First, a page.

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Queens lawmakers continue push for law that would seal conviction records

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Gov. Kathy Hochul delivered the 2022 State of the State Address in Assembly Chamber at the state Capitol on Jan. 5. (Photo credit: Darren McGee/Office of Governor Kathy Hochul)

State legislators from Queens are pushing their colleagues to pass the Clean Slate Act after Gov. Kathy Hochul endorsed the bill in her State of the State address.

Hochul said that the Clean Slate Act (S1553A/A6399) would create jobs for New Yorkers, pointing out that conviction records stifle access to employment. This legislation would end the prolonged punishment of those with conviction records by automatically sealing certain records after the requirements of the criminal legal system have been met.

Specifically, the law would allow certain felony records to be sealed after seven years and certain misdemeanor records to be sealed after three years, following the completion of a sentence.

Four years ago, the state implemented an application system for sealing records, but now advocates and lawmakers, including state Senate Deputy Leader Michael Gianaris, are working on expanding that.

“The Clean Slate Act is a vital proposal that would promote economic growth and right the wrongs of the criminal legal system,” Gianaris said. “I am heartened by Governor Hochul’s support as well as so many of my colleagues. Now is the time to get it done.”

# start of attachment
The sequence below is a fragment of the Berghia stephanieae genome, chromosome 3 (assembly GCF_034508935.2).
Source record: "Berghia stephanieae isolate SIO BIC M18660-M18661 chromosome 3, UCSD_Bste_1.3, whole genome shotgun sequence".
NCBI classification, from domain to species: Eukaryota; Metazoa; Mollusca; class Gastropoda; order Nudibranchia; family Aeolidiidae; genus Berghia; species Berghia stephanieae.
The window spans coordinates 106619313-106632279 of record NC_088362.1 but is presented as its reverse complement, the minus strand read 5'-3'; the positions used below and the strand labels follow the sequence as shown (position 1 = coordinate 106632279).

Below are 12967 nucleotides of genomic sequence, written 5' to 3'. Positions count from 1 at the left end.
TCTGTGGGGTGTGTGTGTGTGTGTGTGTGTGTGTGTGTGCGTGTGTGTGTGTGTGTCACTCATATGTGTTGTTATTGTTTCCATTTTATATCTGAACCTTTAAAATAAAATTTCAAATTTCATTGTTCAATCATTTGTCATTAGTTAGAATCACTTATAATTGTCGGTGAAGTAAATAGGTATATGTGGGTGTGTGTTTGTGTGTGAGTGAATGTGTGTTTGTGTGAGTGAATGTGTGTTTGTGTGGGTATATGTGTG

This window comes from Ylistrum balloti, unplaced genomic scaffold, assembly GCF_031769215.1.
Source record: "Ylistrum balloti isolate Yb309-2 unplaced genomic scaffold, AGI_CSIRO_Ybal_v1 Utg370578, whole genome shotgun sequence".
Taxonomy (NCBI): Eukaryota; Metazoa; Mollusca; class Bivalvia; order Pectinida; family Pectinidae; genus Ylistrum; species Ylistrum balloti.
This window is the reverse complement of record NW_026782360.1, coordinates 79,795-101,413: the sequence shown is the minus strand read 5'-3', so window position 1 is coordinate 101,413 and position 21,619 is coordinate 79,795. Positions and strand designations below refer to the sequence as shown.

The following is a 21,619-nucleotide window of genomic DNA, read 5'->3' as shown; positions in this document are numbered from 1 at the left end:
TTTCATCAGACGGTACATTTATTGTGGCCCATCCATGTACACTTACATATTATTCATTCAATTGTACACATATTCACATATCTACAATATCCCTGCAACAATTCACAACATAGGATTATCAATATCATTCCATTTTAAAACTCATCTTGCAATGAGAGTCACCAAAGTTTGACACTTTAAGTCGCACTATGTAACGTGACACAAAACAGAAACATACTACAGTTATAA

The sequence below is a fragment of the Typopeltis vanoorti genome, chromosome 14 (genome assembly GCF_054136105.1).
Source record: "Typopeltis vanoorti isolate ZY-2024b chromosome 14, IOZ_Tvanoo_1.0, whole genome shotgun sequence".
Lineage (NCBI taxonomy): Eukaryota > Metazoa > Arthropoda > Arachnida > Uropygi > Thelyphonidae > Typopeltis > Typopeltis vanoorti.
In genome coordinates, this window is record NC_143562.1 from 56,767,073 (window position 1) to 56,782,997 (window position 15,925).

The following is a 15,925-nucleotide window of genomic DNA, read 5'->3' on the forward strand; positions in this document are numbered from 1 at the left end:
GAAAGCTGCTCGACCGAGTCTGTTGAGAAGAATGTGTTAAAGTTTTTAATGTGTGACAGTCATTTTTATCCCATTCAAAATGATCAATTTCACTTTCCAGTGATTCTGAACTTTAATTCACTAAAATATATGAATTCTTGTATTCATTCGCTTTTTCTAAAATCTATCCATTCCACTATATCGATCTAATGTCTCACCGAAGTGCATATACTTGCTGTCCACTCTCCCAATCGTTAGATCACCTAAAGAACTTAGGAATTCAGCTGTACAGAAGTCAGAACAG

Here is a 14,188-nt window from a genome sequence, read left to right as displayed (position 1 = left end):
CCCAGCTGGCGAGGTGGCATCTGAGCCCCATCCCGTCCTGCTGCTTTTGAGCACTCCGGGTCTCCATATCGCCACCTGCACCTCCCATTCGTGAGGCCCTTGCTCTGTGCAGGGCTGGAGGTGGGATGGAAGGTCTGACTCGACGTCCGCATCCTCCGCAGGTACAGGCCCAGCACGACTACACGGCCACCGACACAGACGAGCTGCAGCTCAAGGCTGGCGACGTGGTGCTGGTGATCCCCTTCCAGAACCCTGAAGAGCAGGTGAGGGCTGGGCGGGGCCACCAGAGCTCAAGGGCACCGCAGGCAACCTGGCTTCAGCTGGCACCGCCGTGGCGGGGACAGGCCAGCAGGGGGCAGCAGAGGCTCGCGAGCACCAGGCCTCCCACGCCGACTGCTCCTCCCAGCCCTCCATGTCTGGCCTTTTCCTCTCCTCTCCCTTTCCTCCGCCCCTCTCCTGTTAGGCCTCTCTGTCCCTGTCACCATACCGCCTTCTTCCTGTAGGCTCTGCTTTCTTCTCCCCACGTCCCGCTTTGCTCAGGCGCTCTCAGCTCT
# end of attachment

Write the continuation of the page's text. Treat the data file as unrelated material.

According to advocates, the application-based law has had little effect over the last four years. Less than 0.5% of eligible individuals have had their records sealed. 

Previously convicted New Yorkers face pervasive discrimination in the job market. According to the Brennan Center for Justice, the state loses $2 billion in wages annually because the state shuts out formerly incarcerated individuals from the workforce. Additionally, those who serve time in prison lose out on hundreds of thousands of dollars in earnings, deepening economic inequality. The Center for Economic Policy Research estimated that shutting out formerly incarcerated people results in about $87 million in lost GDP annually. 

Among other Queens sponsors of the Clean Slate Act is Corona Assembly member Catalina Cruz. Cruz said that too many lives have been destroyed because of this employment discrimination.

“Not only do we have a moral imperative to act, Clean Slate can help facilitate economic growth, increase our tax base and strengthen our communities by allowing more people to enter the labor force,” Cruz said. “At a time when many businesses are struggling to fill open positions, this bill is a no-brainer. I am glad Gov. Hochul recognizes how essential the Clean Slate Act is for our economy, and am ready to work with my colleagues in Albany to get this bill passed.” 

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